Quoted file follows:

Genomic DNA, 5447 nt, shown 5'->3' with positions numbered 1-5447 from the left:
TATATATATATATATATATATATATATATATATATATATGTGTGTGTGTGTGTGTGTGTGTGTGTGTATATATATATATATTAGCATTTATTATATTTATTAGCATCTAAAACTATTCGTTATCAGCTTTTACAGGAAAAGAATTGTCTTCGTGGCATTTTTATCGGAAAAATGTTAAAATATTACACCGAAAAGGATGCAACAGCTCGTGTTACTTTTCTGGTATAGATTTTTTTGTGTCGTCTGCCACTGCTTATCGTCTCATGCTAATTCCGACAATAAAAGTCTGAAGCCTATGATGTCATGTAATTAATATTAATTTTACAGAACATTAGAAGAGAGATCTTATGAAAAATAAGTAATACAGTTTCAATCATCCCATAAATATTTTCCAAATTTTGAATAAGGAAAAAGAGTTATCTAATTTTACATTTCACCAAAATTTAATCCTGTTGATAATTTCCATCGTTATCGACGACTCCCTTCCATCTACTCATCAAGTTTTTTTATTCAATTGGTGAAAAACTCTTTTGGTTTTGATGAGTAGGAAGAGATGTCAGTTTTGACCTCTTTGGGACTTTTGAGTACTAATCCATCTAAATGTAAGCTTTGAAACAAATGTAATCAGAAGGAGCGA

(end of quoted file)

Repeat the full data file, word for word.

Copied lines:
Genomic DNA, 5447 nt, shown 5'->3' with positions numbered 1-5447 from the left:
TATATATATATATATATATATATATATATATATATATATGTGTGTGTGTGTGTGTGTGTGTGTGTGTATATATATATATATTAGCATTTATTATATTTATTAGCATCTAAAACTATTCGTTATCAGCTTTTACAGGAAAAGAATTGTCTTCGTGGCATTTTTATCGGAAAAATGTTAAAATATTACACCGAAAAGGATGCAACAGCTCGTGTTACTTTTCTGGTATAGATTTTTTTGTGTCGTCTGCCACTGCTTATCGTCTCATGCTAATTCCGACAATAAAAGTCTGAAGCCTATGATGTCATGTAATTAATATTAATTTTACAGAACATTAGAAGAGAGATCTTATGAAAAATAAGTAATACAGTTTCAATCATCCCATAAATATTTTCCAAATTTTGAATAAGGAAAAAGAGTTATCTAATTTTACATTTCACCAAAATTTAATCCTGTTGATAATTTCCATCGTTATCGACGACTCCCTTCCATCTACTCATCAAGTTTTTTTATTCAATTGGTGAAAAACTCTTTTGGTTTTGATGAGTAGGAAGAGATGTCAGTTTTGACCTCTTTGGGACTTTTGAGTACTAATCCATCTAAATGTAAGCTTTGAAACAAATGTAATCAGAAGGAGCGA